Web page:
Interviewed by Casey Research Managing Director David Galland
Chris Martenson clarifies his perspective on the likely trajectory of the economy in this video recorded at the Casey Research/Sprott Summit, When Money Dies.
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David Galland: We're here in Phoenix with Chris Martenson, the author of The Crash Course which is on video and now it's a book which just came out. Chris, I can't remember the last time I've heard anybody get three separate rounds of applause for his speech. It was a great speech; you knocked it out of the ballpark. Basic theses being that we are seeing a lot of exponential increases in things like consumption and things like base metals and energy is going to be problematic. Why don’t you – for people who aren’t familiar with your work – just a quick overview?
Chris Martenson: Sure. This is a scientifically based view; I try to leave as much of my personal opinions, beliefs out of the story. I think the data alone tell a really compelling story and you mentioned the exponentials – it's got two pieces to the story. The first is that we're exponentially increasing our use of all sorts of resources. That's what our economy is. It's a flow of materials from point A to point B, and it all begins with stuff that comes out of the ground. If you want to have a car, you need steel, you need copper, which means you need iron ore, you need copper ore, and so when we look at these numbers, we say, "Wow, we're exponentially increasing our use of all these base minerals and that’s on one side of the equation. On the other side, we see that those same resources that we're depending on are depleting exponentially, so we are trying to get more and more out of less and less and that's been a great story. It has worked for us for a long time. My thesis is that over this next period of time, starting now over the next 10 or 20 years, we're going to discover something really important, which is that we can't get more and more out of less and less because of a shortfall in the amount of energy that we have available, particularly around oil.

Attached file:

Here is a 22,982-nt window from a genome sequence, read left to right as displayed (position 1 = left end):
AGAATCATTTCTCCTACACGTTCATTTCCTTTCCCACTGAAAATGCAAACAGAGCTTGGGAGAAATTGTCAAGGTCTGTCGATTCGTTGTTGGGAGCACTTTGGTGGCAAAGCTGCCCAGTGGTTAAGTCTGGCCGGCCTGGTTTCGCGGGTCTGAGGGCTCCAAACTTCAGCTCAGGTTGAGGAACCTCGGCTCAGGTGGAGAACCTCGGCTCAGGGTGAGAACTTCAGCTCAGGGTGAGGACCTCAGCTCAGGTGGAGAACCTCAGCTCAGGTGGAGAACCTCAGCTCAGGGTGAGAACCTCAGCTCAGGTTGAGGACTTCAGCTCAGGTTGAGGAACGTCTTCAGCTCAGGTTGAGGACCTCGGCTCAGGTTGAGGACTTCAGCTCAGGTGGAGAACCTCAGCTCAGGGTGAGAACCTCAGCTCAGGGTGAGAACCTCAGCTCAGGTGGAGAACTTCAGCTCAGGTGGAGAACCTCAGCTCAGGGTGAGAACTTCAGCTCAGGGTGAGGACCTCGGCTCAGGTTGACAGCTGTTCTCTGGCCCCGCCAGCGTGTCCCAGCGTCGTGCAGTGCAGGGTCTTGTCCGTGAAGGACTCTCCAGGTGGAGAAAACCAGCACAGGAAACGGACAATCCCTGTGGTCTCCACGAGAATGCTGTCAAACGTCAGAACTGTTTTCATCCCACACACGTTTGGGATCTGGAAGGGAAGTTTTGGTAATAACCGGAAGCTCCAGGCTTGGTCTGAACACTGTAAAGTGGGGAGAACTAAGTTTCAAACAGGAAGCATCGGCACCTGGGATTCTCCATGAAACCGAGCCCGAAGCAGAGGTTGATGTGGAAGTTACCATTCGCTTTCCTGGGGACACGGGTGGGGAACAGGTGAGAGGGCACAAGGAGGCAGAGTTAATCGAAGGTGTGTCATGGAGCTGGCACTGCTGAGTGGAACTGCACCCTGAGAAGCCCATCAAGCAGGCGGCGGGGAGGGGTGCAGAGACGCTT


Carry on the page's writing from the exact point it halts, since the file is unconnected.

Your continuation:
David: We're particularly concerned about petroleum and one of the questions that came up at the conference, of course, is what about all this natural gas and the Bakken formation and isn't that going to sort of save the day and ignoring the fact that at first the environmentalists have now picked fracking and unconventional gas development as a new poster child for evil capitalism, you know, but just assuming they weren’t in the way, is that a significant part of the solution?